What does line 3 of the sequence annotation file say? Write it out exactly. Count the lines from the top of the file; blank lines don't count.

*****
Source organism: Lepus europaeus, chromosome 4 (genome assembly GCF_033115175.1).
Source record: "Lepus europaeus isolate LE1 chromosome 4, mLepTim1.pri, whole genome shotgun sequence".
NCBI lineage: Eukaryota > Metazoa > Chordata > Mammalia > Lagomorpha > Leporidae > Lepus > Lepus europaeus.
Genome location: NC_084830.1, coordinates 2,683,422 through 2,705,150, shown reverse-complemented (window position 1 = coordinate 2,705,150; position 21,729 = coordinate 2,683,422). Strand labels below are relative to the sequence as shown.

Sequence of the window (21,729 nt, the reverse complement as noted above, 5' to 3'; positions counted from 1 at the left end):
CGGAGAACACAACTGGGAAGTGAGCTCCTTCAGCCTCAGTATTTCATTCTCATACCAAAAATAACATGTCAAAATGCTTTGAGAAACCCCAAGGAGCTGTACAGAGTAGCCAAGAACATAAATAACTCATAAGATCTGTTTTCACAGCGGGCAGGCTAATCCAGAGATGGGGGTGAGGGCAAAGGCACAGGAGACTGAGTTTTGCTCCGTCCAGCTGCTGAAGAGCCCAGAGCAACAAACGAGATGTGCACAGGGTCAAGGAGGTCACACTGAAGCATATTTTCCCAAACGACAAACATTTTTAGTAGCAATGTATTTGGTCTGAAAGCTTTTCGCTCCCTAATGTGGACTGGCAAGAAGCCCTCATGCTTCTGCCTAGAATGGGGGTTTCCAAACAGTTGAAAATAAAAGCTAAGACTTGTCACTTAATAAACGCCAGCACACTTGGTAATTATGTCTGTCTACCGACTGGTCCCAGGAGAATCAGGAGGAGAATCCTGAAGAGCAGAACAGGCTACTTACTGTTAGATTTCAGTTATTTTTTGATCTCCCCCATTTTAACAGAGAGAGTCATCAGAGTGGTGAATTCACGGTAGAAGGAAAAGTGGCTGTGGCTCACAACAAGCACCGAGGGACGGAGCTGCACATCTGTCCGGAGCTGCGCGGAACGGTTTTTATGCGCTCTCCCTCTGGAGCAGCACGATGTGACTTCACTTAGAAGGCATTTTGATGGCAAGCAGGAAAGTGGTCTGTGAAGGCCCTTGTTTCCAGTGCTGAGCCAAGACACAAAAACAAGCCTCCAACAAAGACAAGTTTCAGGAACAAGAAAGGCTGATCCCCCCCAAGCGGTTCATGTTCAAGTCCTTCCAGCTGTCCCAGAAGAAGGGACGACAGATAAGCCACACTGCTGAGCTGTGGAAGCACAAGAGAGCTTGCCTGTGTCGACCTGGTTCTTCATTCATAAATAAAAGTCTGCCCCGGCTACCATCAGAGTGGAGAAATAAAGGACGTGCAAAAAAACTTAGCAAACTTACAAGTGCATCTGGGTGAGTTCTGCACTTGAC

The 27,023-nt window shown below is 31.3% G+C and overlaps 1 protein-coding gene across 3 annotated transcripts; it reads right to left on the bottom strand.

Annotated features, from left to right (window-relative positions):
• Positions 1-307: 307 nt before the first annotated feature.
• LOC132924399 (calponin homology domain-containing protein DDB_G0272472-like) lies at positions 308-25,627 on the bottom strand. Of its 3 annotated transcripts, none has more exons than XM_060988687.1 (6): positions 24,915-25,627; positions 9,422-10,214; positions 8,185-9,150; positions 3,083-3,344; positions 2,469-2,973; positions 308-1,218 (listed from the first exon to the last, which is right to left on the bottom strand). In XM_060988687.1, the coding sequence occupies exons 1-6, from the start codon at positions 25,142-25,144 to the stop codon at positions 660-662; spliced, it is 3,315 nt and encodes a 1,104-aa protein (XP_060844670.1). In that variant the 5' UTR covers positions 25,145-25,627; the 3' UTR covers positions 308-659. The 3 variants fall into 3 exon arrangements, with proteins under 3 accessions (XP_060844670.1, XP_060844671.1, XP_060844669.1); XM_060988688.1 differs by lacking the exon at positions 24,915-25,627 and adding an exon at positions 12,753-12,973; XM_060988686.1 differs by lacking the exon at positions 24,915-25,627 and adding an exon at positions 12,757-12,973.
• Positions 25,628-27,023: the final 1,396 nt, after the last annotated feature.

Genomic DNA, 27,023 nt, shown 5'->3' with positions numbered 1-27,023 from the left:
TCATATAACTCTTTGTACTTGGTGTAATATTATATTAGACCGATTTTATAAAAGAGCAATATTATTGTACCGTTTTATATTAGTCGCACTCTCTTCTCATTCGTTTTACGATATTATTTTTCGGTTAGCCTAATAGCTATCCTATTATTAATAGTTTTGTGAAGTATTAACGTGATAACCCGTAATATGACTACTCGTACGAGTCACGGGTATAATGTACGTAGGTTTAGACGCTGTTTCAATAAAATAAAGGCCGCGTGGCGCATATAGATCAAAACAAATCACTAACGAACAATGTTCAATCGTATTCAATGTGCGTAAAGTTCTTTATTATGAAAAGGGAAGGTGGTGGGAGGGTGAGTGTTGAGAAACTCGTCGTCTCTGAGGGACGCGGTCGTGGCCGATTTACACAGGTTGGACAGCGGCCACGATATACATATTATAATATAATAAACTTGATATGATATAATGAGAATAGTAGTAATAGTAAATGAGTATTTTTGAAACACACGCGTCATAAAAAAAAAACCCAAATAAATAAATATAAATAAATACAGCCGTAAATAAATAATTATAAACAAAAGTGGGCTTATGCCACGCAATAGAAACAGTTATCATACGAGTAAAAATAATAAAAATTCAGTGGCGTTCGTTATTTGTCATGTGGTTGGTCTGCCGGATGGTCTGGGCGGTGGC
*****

NCBI lineage: Eukaryota > Metazoa > Chordata > Mammalia > Lagomorpha > Leporidae > Lepus > Lepus europaeus.